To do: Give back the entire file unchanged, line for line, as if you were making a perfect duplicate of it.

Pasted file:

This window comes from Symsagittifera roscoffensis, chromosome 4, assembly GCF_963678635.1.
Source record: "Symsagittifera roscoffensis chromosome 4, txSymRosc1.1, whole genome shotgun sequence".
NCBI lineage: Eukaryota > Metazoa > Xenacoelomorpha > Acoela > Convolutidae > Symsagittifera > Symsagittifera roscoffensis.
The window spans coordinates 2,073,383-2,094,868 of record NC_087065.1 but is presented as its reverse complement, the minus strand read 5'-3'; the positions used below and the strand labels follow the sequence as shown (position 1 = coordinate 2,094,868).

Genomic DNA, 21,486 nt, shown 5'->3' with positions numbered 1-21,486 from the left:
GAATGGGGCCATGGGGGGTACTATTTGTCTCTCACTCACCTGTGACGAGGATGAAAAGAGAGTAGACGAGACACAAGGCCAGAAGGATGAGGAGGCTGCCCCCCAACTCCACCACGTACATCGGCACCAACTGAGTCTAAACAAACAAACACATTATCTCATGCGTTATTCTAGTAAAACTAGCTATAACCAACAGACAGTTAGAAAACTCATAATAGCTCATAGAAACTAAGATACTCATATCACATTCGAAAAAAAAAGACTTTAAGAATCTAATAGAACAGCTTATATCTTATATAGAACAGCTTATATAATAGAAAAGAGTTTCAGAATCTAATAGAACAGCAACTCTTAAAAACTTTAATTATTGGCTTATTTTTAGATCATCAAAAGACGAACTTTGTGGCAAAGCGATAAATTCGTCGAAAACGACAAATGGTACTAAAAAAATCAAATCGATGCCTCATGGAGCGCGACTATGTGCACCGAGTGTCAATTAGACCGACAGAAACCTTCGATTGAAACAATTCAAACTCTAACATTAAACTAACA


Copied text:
This window comes from Symsagittifera roscoffensis, chromosome 4, assembly GCF_963678635.1.
Source record: "Symsagittifera roscoffensis chromosome 4, txSymRosc1.1, whole genome shotgun sequence".
NCBI lineage: Eukaryota > Metazoa > Xenacoelomorpha > Acoela > Convolutidae > Symsagittifera > Symsagittifera roscoffensis.
The window spans coordinates 2,073,383-2,094,868 of record NC_087065.1 but is presented as its reverse complement, the minus strand read 5'-3'; the positions used below and the strand labels follow the sequence as shown (position 1 = coordinate 2,094,868).

Genomic DNA, 21,486 nt, shown 5'->3' with positions numbered 1-21,486 from the left:
GAATGGGGCCATGGGGGGTACTATTTGTCTCTCACTCACCTGTGACGAGGATGAAAAGAGAGTAGACGAGACACAAGGCCAGAAGGATGAGGAGGCTGCCCCCCAACTCCACCACGTACATCGGCACCAACTGAGTCTAAACAAACAAACACATTATCTCATGCGTTATTCTAGTAAAACTAGCTATAACCAACAGACAGTTAGAAAACTCATAATAGCTCATAGAAACTAAGATACTCATATCACATTCGAAAAAAAAAGACTTTAAGAATCTAATAGAACAGCTTATATCTTATATAGAACAGCTTATATAATAGAAAAGAGTTTCAGAATCTAATAGAACAGCAACTCTTAAAAACTTTAATTATTGGCTTATTTTTAGATCATCAAAAGACGAACTTTGTGGCAAAGCGATAAATTCGTCGAAAACGACAAATGGTACTAAAAAAATCAAATCGATGCCTCATGGAGCGCGACTATGTGCACCGAGTGTCAATTAGACCGACAGAAACCTTCGATTGAAACAATTCAAACTCTAACATTAAACTAACA